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Rebel Wilson: Gossip column ‘outing’ of actress condemned by Australian Press


A gossip column threatening to “out” actress Rebel Wilson was “likely to cause substantial offence and distress”, the Australian Press Council has found.

Earlier this month, the Australian star labelled Sydney Morning Herald journalist Andrew Hornery’s attempt to reveal her relationship with fashion designer Ramona Agruma “grubby behaviour”.

His Private Sydney column, titled Rebel Starts Spreading The News was published in June.

While the journalist had hoped to break the story of Wilson’s same-sex relationship, he instead was forced to comment on her own announcement after the Bridesmaids star revealed the news on Instagram, the day before his column was due to be published.

Along with a picture of herself and Agruma together, Wilson announced her relationship to the world, writing: “I thought I was searching for a Disney Prince… but maybe what I really needed all this time was a Disney Princess #loveislove.”

Hornery’s column the following day described how Wilson had “ignored” his email requests for comment and instead had opted to “gazump” him.

His column attracted a global backlash from celebrities and LGBT charities alike, criticising his attempt to out the actress.

That column was later removed, and replaced with an apology from Hornery, in which he said he had “mishandled” the story, and understood why his email to Wilson “had been seen as a threat”.

Admitting the tone of his resulting column was “off”, he said it was not the newspaper’s “business to ‘out’ people”, adding, “that is not what we set out to do”. He also said as a gay man, he was “well aware of how deeply discrimination hurts”.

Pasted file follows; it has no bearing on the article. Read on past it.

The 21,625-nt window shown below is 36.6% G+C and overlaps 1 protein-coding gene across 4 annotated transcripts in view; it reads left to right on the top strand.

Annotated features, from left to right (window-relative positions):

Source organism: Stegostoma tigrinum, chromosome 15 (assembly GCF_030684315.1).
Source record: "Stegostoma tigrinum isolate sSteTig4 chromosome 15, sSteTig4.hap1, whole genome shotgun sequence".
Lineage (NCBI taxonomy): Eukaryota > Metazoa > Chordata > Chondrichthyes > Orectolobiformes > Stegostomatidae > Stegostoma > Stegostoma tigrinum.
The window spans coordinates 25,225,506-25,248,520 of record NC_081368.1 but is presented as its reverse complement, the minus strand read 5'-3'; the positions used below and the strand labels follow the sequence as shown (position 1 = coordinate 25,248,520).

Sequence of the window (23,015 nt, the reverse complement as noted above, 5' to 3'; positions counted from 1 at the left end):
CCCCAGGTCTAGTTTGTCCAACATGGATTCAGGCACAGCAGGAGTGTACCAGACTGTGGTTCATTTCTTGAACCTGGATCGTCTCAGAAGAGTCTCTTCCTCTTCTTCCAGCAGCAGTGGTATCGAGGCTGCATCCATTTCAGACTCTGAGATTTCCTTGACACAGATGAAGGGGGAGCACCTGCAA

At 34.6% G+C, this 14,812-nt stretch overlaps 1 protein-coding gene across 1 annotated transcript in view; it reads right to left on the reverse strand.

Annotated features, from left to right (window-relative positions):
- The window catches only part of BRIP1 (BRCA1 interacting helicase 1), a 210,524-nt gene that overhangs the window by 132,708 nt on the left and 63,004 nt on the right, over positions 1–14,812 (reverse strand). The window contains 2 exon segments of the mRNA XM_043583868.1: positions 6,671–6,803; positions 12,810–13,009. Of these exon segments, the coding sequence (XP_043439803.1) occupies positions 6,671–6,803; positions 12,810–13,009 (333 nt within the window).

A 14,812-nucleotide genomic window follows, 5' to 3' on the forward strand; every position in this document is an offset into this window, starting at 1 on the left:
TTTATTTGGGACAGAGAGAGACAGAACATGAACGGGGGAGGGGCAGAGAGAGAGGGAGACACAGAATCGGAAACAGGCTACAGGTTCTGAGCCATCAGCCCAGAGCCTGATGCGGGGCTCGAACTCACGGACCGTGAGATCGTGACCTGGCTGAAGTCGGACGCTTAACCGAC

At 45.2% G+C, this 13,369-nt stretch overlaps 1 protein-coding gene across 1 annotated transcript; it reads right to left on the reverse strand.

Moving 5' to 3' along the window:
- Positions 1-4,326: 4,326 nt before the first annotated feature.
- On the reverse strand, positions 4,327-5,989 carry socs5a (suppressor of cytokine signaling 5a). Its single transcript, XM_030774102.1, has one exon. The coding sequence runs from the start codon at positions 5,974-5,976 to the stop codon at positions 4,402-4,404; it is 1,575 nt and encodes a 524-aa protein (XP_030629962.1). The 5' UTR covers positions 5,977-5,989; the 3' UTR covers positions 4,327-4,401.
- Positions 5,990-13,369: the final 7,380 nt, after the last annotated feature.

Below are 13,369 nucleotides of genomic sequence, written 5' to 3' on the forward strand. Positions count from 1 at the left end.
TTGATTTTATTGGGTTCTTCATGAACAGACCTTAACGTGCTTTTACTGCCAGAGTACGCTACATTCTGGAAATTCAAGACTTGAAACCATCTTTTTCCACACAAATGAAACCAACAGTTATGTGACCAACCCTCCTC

Within his apology, he included the content of his original email to Wilson’s management team, telling her he had “several sources” confirming her relationship status, and had “enough details to publish”. He had given her two days to respond.

He said this was his deadline, rather than an ultimatum.

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The Australian Press Council, which is the principal body with responsibility for responding to complaints about Australian newspapers, magazines and digital outlet, published its ruling on the Herald’s website on Saturday.

The media watchdog wrote: “The tenor of the publication’s communications with Ms Wilson concerning a deeply personal matter, and the associated commentary on a matter which had no apparent connection to her public activities, intruded on her reasonable expectations of privacy.

“The council considers that, taken collectively, the article’s reference to ‘outing’ same-sex celebrity couples, its reference to giving Ms Wilson two days to respond to information concerning her relationship, and its forthright criticism of her for not responding, was likely to cause substantial offence and distress.”

They found there was not enough public interest to justify the intrusion, and that the paper had broken two of the council’s general principles in publishing the…



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